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Still no progress on HGH testing

NFL Commissioner Roger Goodell Testifies On Anti-Doping Measures

WASHINGTON - NOVEMBER 03: National Football League Commissioner Roger Goodell, Rob Manfred, executive vice president of labor and human resources in the Office of the Commissioner of Baseball, Major League Baseball, NFL Players Association Executive Director DeMaurice Smith, Michael Weiner, general counsel for the Major League Baseball Players Association, Travis Tygart, CEO of the United States Anti-Doping Agency, Gabriel Feldman, associate professor of law and director of the Sports Law Program at Tulane University Law School, and Jeffrey Standen, professor of law at the Willamette University College of Law (L-R), testify on Capitol Hill on November 3, 2009 in Washington, DC. The hearing focused on doping in professional sports.(Photo by Brendan Hoffman/Getty Images) *** Local Caption *** Roger Goodell; Rob Manfred; DeMaurice Smith; Michael Weiner; Travis Tygart; Gabriel Feldman; Jeffrey Standen

Brendan Hoffman

In recent weeks, the NFLPA has made it clear that the players would accept a baseball-style approach to HGH testing. In turn, the NFL has made it clear that the league would accept a baseball-style approach to HGH testing.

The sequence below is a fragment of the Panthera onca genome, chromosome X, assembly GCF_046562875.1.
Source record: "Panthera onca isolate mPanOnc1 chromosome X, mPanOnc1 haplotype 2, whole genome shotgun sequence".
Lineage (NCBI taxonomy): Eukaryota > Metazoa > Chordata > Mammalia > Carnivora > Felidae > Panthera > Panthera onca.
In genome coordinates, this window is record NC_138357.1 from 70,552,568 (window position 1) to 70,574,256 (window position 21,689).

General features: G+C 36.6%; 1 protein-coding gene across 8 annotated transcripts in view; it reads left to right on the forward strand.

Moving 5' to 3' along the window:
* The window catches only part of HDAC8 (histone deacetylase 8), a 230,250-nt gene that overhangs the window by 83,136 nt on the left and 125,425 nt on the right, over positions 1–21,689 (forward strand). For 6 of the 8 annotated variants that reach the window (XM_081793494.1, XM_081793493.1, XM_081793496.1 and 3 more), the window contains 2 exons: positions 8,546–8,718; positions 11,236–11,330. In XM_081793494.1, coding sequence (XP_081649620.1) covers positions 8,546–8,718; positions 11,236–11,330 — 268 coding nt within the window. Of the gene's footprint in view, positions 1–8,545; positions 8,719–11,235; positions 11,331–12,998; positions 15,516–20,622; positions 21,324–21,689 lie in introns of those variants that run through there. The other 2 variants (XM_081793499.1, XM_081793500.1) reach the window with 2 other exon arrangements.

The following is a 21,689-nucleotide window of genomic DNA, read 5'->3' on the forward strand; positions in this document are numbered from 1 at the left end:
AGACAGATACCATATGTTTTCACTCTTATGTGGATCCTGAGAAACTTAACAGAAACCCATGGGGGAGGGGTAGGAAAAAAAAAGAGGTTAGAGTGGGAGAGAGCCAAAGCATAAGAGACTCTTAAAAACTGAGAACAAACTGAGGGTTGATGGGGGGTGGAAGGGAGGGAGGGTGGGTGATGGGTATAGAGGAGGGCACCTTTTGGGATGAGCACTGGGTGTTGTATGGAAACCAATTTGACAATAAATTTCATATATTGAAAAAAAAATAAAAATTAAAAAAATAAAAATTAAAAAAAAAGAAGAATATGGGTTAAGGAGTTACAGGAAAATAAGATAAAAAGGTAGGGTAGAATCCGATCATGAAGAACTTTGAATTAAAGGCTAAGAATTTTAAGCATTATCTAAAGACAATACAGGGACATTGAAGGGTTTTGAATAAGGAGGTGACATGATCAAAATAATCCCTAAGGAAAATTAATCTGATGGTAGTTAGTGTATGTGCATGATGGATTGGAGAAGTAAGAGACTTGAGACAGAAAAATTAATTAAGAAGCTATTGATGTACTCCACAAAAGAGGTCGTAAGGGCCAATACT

And yet nothing has been accomplished to finally enact HGH testing in football. Per a source with knowledge of the negotiations, no progress has been made.

The problem is that HGH testing has become tied up in various other issues, and the players believe (rightly or wrongly) that agreeing to HGH testing should yield concessions elsewhere from the NFL. The league believes that the players already agreed to HGH testing as part of a broader labor deal in which concessions were made by both sides, and that there should be no further concessions on the question of how the existing agreement for HGH testing will be implemented.

The union has persisted in its position despite a recent vow from Congress to conduct hearings that would entail players being called to testify. For now, that threat apparently is being regarded as hollow.

It could be that the two sides won’t get serious about striking a deal on HGH testing until a player or union representative is asked to put his hand in the air for the taking of the oath to tell the truth. Once testimony begins, both the league and the union stand to lose a lot, given the widespread belief that HGH use is something much more than a fringe problem in pro football.